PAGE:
Yield Response of Intercropped Maize (Zea mays L.) and Okra (Abelmoschus esculentus L. Moench) to Seasonal Conditions at Makurdi, Nigeria

Michael Ojore Ijoyah, Teryima Iorlamen, Joseph Adakole Idoko


Field experiments were conducted during the wet seasons (May-August) in years 2008 and 2009 and dry seasons (November-February) 2008/2009 and 2009/2010, at the Research Farm, University of Agriculture, Makurdi, Nigeria, to evaluate the yield response of maize and okra mixture to seasonal conditions. The two seasons (wet and dry) affecting the three cropping systems (sole maize, sole okra and the intercrop of okra and maize) constituted the treatments, which were laid out in a randomized complete block design with four replications. Results of study showed that in the wet season, intercropping with maize significantly (P=0.05) depressed okra yield by 25.0 % and 31.0 % respectively, in 2008 and 2009, while in the dry season, yield of intercropped okra was significantly (P=0.05) depressed by 40.6 % and 43.0 % respectively, in 2008/2009 and 2009/2010, compared to that obtained from monocropped okra. Irrespective of season, intercropping did not significantly (P=0.05) affect maize yield but maize yield obtained when planted as sole and in mixture with okra was greater for the wet season compared to that obtained under dry season condition. In addition, total intercrop yield was greater in the wet season than in the dry season. Intercropping okra and maize gave greater land equivalent ratio (LER) values of 1.53 and 1.47, respectively in the wet seasons of years 2008 and 2009, than that recorded for the dry seasons of 2008/2009 and 2009/2010, thus, indicating that greater productivity per unit area was achieved by growing the two crops together than by growing them separately in the wet season compared to that under dry season condition. With these LER values, greater percentage of land were saved intercropping maize and okra in the wet season, compared to that obtained under dry season condition.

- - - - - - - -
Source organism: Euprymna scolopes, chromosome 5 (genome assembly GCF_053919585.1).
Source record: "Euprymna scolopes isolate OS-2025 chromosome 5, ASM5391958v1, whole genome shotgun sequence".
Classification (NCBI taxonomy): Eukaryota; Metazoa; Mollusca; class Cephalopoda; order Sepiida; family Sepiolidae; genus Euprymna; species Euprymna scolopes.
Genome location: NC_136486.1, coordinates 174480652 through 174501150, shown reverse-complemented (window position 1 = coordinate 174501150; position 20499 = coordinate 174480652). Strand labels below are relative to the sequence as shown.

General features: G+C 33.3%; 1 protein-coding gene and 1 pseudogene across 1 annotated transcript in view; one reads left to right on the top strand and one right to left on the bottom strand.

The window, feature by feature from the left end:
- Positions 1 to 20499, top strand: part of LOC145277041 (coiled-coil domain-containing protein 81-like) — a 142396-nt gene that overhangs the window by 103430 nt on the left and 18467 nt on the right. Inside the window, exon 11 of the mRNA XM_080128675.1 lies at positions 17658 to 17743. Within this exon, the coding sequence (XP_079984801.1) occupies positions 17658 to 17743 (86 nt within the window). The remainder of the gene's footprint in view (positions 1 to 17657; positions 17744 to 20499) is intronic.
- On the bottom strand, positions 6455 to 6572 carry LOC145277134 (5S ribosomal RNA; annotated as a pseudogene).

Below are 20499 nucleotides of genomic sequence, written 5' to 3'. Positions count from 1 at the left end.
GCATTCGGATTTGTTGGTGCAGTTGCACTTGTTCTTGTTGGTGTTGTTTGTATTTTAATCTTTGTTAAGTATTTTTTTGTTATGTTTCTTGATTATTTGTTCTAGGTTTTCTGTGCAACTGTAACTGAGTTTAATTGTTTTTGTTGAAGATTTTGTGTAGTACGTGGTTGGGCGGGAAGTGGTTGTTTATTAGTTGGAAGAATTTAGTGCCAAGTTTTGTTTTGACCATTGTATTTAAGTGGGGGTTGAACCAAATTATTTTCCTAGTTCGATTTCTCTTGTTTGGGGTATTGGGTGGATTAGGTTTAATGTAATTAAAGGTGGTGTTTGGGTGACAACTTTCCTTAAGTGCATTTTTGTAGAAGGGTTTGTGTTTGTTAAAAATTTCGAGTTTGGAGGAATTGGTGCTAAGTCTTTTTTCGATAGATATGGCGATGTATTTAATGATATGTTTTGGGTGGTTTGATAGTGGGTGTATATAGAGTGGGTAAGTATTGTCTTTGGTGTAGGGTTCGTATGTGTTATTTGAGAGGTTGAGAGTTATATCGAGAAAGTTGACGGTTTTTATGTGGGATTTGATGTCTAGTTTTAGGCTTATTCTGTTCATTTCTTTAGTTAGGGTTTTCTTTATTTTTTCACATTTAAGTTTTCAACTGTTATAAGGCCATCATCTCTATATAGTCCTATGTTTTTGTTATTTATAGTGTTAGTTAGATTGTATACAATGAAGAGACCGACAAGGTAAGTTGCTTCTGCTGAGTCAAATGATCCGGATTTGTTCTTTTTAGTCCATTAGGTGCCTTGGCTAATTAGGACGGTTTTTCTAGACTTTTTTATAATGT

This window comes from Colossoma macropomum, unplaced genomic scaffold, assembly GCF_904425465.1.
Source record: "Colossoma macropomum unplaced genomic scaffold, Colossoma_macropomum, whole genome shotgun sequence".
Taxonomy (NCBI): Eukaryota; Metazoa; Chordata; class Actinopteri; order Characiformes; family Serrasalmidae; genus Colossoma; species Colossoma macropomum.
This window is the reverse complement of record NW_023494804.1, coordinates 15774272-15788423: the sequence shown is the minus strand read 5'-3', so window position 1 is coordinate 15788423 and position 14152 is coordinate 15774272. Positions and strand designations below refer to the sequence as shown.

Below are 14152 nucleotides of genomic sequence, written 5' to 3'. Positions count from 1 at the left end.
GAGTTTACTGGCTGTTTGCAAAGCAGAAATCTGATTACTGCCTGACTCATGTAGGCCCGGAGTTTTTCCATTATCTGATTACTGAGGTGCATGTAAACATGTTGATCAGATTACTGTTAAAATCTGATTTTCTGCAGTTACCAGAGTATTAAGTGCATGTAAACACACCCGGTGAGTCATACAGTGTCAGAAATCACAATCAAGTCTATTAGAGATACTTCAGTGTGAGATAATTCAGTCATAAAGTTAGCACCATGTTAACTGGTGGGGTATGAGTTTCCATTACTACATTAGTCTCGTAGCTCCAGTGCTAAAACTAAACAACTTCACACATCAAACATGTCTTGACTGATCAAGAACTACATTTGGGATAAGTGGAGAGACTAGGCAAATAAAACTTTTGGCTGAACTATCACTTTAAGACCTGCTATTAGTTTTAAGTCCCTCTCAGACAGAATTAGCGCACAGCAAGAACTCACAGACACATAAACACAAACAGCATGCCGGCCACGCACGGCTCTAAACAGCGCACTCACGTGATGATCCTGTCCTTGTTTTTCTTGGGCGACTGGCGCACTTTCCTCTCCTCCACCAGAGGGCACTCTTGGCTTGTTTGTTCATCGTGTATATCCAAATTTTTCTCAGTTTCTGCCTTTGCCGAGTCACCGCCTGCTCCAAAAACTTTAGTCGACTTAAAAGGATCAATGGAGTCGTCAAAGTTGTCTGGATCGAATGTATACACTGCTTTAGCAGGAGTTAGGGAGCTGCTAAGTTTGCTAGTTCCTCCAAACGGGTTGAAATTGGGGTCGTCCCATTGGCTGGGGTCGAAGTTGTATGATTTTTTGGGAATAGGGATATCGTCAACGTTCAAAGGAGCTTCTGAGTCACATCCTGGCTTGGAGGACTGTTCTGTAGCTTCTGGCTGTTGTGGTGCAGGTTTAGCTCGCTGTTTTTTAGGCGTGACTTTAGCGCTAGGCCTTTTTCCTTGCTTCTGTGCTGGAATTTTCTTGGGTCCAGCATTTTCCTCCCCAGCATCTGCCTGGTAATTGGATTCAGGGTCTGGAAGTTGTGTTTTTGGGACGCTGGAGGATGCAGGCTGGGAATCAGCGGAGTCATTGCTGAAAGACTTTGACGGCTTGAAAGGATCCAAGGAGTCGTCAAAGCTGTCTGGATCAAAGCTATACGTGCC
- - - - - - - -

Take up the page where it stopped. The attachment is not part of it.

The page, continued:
Keywords: Cropping system, seasonal conditions, maize, okra

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ISSN (Paper)2224-3186 ISSN (Online)2225-0921

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